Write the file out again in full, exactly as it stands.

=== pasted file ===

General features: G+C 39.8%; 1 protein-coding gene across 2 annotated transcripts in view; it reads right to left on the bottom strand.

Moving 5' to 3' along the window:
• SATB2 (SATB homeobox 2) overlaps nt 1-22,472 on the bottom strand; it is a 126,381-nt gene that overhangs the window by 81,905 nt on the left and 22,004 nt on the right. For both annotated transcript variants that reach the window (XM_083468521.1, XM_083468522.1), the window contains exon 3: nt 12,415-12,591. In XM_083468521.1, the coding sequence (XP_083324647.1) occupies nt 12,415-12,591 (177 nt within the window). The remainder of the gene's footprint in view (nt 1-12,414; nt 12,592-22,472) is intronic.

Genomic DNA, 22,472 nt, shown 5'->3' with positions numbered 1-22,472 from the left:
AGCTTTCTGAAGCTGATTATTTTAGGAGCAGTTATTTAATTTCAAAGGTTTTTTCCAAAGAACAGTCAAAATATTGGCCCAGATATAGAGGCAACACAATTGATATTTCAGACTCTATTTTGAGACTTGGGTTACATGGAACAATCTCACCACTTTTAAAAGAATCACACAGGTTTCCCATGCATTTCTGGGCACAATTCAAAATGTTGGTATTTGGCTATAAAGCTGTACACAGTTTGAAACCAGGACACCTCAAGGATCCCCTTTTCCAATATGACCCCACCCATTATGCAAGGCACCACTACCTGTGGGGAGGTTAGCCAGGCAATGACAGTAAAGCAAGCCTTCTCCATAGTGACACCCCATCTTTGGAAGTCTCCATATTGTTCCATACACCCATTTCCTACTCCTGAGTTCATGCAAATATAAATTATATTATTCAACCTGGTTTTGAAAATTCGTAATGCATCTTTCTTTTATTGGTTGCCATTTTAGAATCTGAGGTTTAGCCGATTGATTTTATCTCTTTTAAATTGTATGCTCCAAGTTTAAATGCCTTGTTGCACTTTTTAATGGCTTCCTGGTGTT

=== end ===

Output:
General features: G+C 39.8%; 1 protein-coding gene across 2 annotated transcripts in view; it reads right to left on the bottom strand.

Moving 5' to 3' along the window:
• SATB2 (SATB homeobox 2) overlaps nt 1-22,472 on the bottom strand; it is a 126,381-nt gene that overhangs the window by 81,905 nt on the left and 22,004 nt on the right. For both annotated transcript variants that reach the window (XM_083468521.1, XM_083468522.1), the window contains exon 3: nt 12,415-12,591. In XM_083468521.1, the coding sequence (XP_083324647.1) occupies nt 12,415-12,591 (177 nt within the window). The remainder of the gene's footprint in view (nt 1-12,414; nt 12,592-22,472) is intronic.

Genomic DNA, 22,472 nt, shown 5'->3' with positions numbered 1-22,472 from the left:
AGCTTTCTGAAGCTGATTATTTTAGGAGCAGTTATTTAATTTCAAAGGTTTTTTCCAAAGAACAGTCAAAATATTGGCCCAGATATAGAGGCAACACAATTGATATTTCAGACTCTATTTTGAGACTTGGGTTACATGGAACAATCTCACCACTTTTAAAAGAATCACACAGGTTTCCCATGCATTTCTGGGCACAATTCAAAATGTTGGTATTTGGCTATAAAGCTGTACACAGTTTGAAACCAGGACACCTCAAGGATCCCCTTTTCCAATATGACCCCACCCATTATGCAAGGCACCACTACCTGTGGGGAGGTTAGCCAGGCAATGACAGTAAAGCAAGCCTTCTCCATAGTGACACCCCATCTTTGGAAGTCTCCATATTGTTCCATACACCCATTTCCTACTCCTGAGTTCATGCAAATATAAATTATATTATTCAACCTGGTTTTGAAAATTCGTAATGCATCTTTCTTTTATTGGTTGCCATTTTAGAATCTGAGGTTTAGCCGATTGATTTTATCTCTTTTAAATTGTATGCTCCAAGTTTAAATGCCTTGTTGCACTTTTTAATGGCTTCCTGGTGTT